The fact is that energy industry profit margins are cyclical. According to Robert Bradley Jr., CEO for the Institute for Energy Research, between 2006 and 2010, the largest oil companies averaged a profit margin of around 6.5 percent. As Bradley states, “This pales in comparison to profit margins in just about every other industry” the “pharmaceutical industry, for example, routinely averages a profit margin of about 16 percent. The soft drinks market is even more lucrative.” In short, oil companies in the States make around 7 cents per gallon, while the U.S. Government “extracts more than 48 cents, on average, per gallon...nearly seven times more out of the drivers’ wallets via taxation than Big Oil” (italics added). As an Investors Business Daily editorial reported, in the second half of 2011 the “U.S. oil industry earned around 6.7 cents per dollar of revenue, less than the average for all manufacturing of 9.2 cents”.

Put another way, oil company profits in the U.S. turn out to be fairly pedantic when viewed on a broader canvas. Indeed, it is U.S. government anti-fossil fuel policies that are the hugely influential factor when it comes to driving up the cost of crude; not least by putting every conceivable obstacle in the way of deepwater offshore, shale oil and gas drilling and, more long-term, the importation of cheaper Canadian oil via Keystone. And we can add to that the impact from a raft of green taxes and anti-carbon emission regulations that actually are actually having a zero impact on global CO2 emissions, thanks to the industrialization of the Asian giants, India, Brazil etc.

In the UK, the hand of government is equally blatant. A BBC report in October 2011 showed that the cost of oil represented just over 45p of the price of a litre of petrol costing then £1.34p (about 10p less than today). The report found that the UK Government takes just under two-thirds of the cost at the pump with 58p of every litre being fuel duty and a further 23p is paid to the government on both petrol and diesel in the form of VAT (Value Added Tax). In short, over 80p out of every pound spent at the pump finds its way into government coffers.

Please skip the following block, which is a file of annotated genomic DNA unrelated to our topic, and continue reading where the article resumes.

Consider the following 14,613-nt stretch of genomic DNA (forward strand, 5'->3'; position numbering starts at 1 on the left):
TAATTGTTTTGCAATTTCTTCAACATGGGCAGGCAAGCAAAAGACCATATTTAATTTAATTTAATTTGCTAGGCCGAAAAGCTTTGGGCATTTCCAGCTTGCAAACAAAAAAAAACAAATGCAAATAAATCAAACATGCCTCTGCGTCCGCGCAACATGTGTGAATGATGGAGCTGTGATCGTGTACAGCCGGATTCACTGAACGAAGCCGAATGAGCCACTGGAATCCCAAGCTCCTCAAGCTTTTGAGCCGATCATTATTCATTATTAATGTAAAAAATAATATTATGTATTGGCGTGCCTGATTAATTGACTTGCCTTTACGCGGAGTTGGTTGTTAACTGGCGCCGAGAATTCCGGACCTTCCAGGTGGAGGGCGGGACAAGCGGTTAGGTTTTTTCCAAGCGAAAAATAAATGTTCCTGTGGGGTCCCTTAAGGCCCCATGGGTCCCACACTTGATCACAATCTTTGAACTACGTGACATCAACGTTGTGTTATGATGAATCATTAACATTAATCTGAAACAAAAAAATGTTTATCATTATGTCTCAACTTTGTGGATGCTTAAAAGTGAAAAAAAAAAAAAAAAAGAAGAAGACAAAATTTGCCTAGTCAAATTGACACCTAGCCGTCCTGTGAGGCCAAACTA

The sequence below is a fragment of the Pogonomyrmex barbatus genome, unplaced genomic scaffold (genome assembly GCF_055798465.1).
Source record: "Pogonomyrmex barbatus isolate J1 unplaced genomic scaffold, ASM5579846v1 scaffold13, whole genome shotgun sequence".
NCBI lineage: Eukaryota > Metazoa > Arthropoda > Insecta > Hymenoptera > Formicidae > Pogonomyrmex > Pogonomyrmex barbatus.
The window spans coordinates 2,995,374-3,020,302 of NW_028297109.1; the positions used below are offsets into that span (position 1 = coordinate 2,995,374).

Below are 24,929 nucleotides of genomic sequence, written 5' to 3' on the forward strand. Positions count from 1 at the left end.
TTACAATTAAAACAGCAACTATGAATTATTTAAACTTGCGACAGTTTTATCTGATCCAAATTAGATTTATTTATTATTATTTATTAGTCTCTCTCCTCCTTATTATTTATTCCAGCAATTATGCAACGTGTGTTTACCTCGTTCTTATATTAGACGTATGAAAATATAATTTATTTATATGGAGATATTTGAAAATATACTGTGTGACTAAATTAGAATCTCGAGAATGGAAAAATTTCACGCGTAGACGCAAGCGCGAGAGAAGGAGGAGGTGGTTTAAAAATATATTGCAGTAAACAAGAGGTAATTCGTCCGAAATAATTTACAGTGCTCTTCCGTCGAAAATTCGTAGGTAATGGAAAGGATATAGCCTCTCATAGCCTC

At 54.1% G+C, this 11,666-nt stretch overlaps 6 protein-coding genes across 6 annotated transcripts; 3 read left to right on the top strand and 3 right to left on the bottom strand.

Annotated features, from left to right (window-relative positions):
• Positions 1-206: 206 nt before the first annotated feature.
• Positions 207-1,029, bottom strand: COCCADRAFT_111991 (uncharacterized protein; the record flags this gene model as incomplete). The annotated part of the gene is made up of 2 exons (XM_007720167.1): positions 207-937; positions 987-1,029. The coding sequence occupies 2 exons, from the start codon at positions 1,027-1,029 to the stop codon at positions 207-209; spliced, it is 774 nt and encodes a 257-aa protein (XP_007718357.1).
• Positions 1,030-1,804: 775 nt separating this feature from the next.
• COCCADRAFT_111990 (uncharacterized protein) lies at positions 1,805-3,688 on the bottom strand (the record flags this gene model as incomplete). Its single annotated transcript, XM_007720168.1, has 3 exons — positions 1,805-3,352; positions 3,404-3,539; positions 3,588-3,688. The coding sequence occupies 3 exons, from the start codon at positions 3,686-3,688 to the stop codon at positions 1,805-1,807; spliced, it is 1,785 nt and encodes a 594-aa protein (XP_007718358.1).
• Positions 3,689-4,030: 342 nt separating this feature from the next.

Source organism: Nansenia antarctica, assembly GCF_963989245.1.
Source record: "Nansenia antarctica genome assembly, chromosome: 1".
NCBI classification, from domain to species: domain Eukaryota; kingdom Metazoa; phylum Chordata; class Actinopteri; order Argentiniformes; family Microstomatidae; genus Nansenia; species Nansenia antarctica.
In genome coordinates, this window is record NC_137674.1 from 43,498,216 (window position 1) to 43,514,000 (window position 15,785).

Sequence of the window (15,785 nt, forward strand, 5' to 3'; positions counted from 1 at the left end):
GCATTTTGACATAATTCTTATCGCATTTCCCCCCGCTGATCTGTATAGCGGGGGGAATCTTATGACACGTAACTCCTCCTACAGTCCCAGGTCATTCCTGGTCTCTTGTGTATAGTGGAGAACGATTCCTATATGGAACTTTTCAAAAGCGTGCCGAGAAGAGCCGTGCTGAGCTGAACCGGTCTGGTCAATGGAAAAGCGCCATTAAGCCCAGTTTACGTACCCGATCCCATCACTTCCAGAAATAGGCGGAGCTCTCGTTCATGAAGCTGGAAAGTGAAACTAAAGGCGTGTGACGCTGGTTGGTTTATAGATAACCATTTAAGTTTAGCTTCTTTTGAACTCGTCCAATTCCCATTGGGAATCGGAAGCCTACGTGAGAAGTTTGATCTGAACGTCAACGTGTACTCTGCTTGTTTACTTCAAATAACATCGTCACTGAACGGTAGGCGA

The BBC report went on to cite a report by energy industry consultants Wood MacKenzie that showed how “a good chunk of government revenue comes from taxing the profits of oil companies’. Bottom line: when oil company profits rise, so does the massive government tax rake off. As the online watchdog agency concludes from the BBC and Wood MacKenzie studies, “Whilst the oil price may have something to do with the price you pay at the pump, fuel duty, VAT and other taxes on oil company profits are the main drivers of the cost of fuel in the UK”.

When it comes to understanding how the energy markets work, focusing on times of larger profits may light a fire under the anti-capitalist left and green activists. But that should not sway Joe Public to go to war against their imaginary pantomime villain. The sheer fact of the matter is that the real Mr Big behind the oil profiteering racket is Big Government, not Big Oil. But it’s just not in the interest of the anti-capitalist Big Green to target high-taxing, good-cause, Big Government oil profiteers; that’s the goose able to lay their leftist social engineering ‘eggs’.